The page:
The president laid the groundwork for two wars in close succession, in Afghanistan and then Iraq. Today, he still is carrying the burden of those wars, still not won, and a tarnished U.S. image around the globe. Critics blame him for allowing people to be tortured, for domestic spying and for abuses of executive power.
Bush sent U.S. troops into Afghanistan on Oct. 7, 2001, to strike al-Qaida training camps and remove the Taliban rulers who harbored bin Laden. The Taliban fell quickly. Bin Laden slipped away.
Many key lieutenants, including Khalid Sheikh Mohammed, the suspected mastermind of the Sept. 11 attacks, were captured. Others were killed.
On March 19, 2003, with solid support from Congress, Bush ordered the invasion of Iraq to oust Saddam Hussein. The decision was justified largely on grounds - later proved false - that Saddam was building weapons of mass destruction that, Bush said, "could come in the form of a mushroom cloud."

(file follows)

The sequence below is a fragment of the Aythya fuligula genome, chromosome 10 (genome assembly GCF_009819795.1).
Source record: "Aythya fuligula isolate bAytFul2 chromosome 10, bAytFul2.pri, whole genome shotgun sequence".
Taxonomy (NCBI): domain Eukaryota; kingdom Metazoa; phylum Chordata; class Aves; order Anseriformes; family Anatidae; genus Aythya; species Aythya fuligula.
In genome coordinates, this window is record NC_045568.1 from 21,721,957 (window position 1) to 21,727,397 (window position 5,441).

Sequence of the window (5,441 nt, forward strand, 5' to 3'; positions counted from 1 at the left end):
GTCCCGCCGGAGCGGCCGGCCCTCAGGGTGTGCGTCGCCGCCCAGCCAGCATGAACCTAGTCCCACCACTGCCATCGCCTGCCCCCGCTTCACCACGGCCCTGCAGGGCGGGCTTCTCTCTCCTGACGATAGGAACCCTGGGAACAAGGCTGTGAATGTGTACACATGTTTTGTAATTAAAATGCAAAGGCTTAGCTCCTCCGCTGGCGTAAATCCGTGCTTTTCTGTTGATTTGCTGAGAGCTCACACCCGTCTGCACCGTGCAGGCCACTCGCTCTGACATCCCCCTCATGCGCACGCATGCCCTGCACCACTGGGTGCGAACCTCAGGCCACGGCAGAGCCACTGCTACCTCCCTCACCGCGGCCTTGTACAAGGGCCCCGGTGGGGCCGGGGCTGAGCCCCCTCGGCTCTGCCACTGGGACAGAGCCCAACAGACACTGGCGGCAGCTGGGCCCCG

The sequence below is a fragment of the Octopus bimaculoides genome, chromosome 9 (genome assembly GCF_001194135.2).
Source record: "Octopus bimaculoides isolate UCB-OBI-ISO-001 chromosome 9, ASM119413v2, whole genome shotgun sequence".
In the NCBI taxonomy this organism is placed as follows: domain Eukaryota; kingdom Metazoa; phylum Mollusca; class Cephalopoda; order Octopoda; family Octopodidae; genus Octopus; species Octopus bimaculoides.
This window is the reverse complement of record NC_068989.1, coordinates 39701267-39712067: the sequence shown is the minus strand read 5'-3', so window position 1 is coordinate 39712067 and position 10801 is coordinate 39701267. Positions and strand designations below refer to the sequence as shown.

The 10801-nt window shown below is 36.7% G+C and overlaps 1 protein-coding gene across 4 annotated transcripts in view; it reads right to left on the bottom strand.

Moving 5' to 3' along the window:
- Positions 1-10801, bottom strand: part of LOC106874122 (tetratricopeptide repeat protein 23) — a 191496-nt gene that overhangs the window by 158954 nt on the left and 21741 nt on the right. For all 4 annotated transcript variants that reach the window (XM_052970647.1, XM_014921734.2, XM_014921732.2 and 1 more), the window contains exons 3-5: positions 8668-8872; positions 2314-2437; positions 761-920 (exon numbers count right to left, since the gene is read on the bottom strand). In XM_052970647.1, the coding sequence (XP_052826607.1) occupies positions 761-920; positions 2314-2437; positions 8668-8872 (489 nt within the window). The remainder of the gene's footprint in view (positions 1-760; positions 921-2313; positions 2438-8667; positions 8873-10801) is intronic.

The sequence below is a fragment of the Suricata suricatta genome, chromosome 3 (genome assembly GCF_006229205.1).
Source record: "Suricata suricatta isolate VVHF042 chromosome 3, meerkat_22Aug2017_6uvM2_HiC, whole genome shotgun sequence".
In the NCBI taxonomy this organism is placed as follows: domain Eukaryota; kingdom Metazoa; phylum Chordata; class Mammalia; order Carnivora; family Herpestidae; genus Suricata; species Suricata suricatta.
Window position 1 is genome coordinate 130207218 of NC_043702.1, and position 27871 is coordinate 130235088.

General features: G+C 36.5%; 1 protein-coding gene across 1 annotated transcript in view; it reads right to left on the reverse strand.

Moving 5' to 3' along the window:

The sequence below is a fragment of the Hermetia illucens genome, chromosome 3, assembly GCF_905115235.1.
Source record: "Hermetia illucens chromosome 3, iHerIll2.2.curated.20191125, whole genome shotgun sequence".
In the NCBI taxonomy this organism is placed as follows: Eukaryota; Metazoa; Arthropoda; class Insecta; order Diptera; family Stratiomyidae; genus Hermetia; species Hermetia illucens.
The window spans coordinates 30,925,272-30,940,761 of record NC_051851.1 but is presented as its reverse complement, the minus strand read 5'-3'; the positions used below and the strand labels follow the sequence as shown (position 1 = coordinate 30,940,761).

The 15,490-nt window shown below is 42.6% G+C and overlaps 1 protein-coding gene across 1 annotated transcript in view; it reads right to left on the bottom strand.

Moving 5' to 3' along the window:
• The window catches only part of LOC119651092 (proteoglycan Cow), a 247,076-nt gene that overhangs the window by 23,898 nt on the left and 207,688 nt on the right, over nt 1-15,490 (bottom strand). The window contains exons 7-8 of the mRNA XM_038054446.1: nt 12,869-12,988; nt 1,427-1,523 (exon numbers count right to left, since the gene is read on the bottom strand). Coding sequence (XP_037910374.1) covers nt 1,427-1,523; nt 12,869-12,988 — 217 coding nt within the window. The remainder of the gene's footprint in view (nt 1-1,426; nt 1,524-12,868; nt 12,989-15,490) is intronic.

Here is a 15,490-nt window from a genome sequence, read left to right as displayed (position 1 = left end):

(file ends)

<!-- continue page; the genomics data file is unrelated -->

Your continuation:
Bush and Vice President Dick Cheney repeatedly sought to link Saddam to the Sept. 11 attacks. But the independent Sept. 11 commission concluded there was no such relationship. Bush eventually stopped making that connection, but still cast Saddam as a terrorist threat.
In an Oval Office speech on the fifth anniversary of the attacks, Bush said, "I am often asked why we are in Iraq when Saddam Hussein was not responsible for the 9/11 attacks. After 9/11, Saddam's regime posed a risk that the world could not afford to take."
The war at first was popular, when it looked like a relatively easy victory. Bush made protecting the U.S. the central theme of his re-election campaign and staged the 2004 Republican convention in New York, a reminder of the attacks.
On the seventh anniversary this year, Bush will mark the day simply by going to the Pentagon for the unveiling of a Sept. 11 memorial.